Step 5: Strain and Store the Oil

Let the mixture cool to room temperature, then use a cheesecloth to strain the cannabis-infused oil into a glass bowl. You may be tempted to wrap the cheesecloth and squeeze out the extra oil, but it would add more chlorophyll to the oil, making it taste plant-like. Throw away the leftover plant material in the cheesecloth.

Store the canna oil in a labeled and dated airtight glass container in a cool, dark place, such as your pantry.

How to Use Cannabis Cooking Oil

Cannabis oil can be used in a variety of ways:

  • Edible: Add cannabis oil to your foods and beverages. Drizzle it over pancakes, ice creams, or salads; or stir it into casseroles, curries, and soups. Use cannabis cooking oil instead of regular cooking oil or cannabutter, unless the recipe requires cooking or baking at high temperatures, which would degrade the cannabinoids.

  • Topical: Create your own custom scent or enhance your favorite body care products to make infused topicals

  • Sublingual: Add a few drops of cannabis oil under your tongue for quicker absorption (onset time can vary from person to person, ranging anywhere from 30-90 minutes).

  • Capsule: The canna oil can be added to an empty capsule, which when swallowed, has a similar effect to other edibles, like THC syrup.

FAQs About Cannabis Cooking Oil

Want to know more about cannabis oil, use, and storage? Here are some frequently asked questions:

Can I freeze canna oil?
You can freeze canna oil as it won’t compromise the quality or potency of the edible. Freezing cannabis oil helps prevent the fats from going rancid.

Should I use cannabutter or canna oil?
You can use cannabutter and canna oil in savory and sweet dishes, depending on your taste preferences and the recipe. It’s best to use cannabutter for recipes that require butter and cannabis oil for those that need oil – but you can experiment to find what works best for you.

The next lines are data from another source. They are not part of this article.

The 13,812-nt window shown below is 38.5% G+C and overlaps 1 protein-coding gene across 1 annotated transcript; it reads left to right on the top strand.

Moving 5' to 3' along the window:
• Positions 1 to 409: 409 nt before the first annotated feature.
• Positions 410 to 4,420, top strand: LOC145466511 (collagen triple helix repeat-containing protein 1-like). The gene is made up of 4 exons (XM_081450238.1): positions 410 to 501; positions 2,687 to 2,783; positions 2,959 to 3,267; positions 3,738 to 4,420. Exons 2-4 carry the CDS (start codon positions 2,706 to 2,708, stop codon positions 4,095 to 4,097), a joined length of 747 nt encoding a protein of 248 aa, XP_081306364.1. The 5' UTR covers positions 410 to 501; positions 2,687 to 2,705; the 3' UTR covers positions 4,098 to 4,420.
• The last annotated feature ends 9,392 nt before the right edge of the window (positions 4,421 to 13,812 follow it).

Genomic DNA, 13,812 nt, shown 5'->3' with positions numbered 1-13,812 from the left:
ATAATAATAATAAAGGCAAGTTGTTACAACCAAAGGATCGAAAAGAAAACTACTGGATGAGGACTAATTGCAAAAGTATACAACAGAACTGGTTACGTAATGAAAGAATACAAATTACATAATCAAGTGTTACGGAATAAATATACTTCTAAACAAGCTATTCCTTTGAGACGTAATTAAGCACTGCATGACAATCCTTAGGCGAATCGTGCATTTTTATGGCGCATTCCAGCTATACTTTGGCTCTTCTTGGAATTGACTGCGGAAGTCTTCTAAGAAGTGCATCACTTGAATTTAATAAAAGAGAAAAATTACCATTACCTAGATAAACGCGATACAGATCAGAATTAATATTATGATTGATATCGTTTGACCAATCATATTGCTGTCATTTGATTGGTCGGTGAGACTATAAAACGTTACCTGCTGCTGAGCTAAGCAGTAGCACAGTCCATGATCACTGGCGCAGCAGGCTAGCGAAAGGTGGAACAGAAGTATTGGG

Do I need to decarb the flower before adding it to the oil?

It’s essential to decarb the cannabis flower before infusing it into the base or carrier oil. If you don’t decarboxylate the cannabis, the end product will be regular oil because you need to heat (or decarb) the marijuana to activate the cannabinoids and turn the infused oil into an edible.

Is canna oil the same as CBD Oil?

Cannabis oil is not the same as CBD oil. CBD oil is a type of distillate that only contains this single cannabinoid. Canna oil is a full-spectrum cooking oil that contains a variety of cannabinoids.

DIY Cannabis Cooking Oil

While it’s easy to make canna oil at home, the process is quite lengthy. Don’t want to wait to start trying cannabis cooking oil in your recipes? Chat with your budtender to learn more and find the best cannabis oil for you.

Find a Dispensary

Please consume responsibly. This product may cause impairment and may be habit forming. There may be health risks associated with consumption of this product.  State laws impact what dispensaries can and can’t sell to recreational customers and medical marijuana patients. Not every type of product, consumption method, dosage form, or potency mentioned on this blog will be permitted in all locations.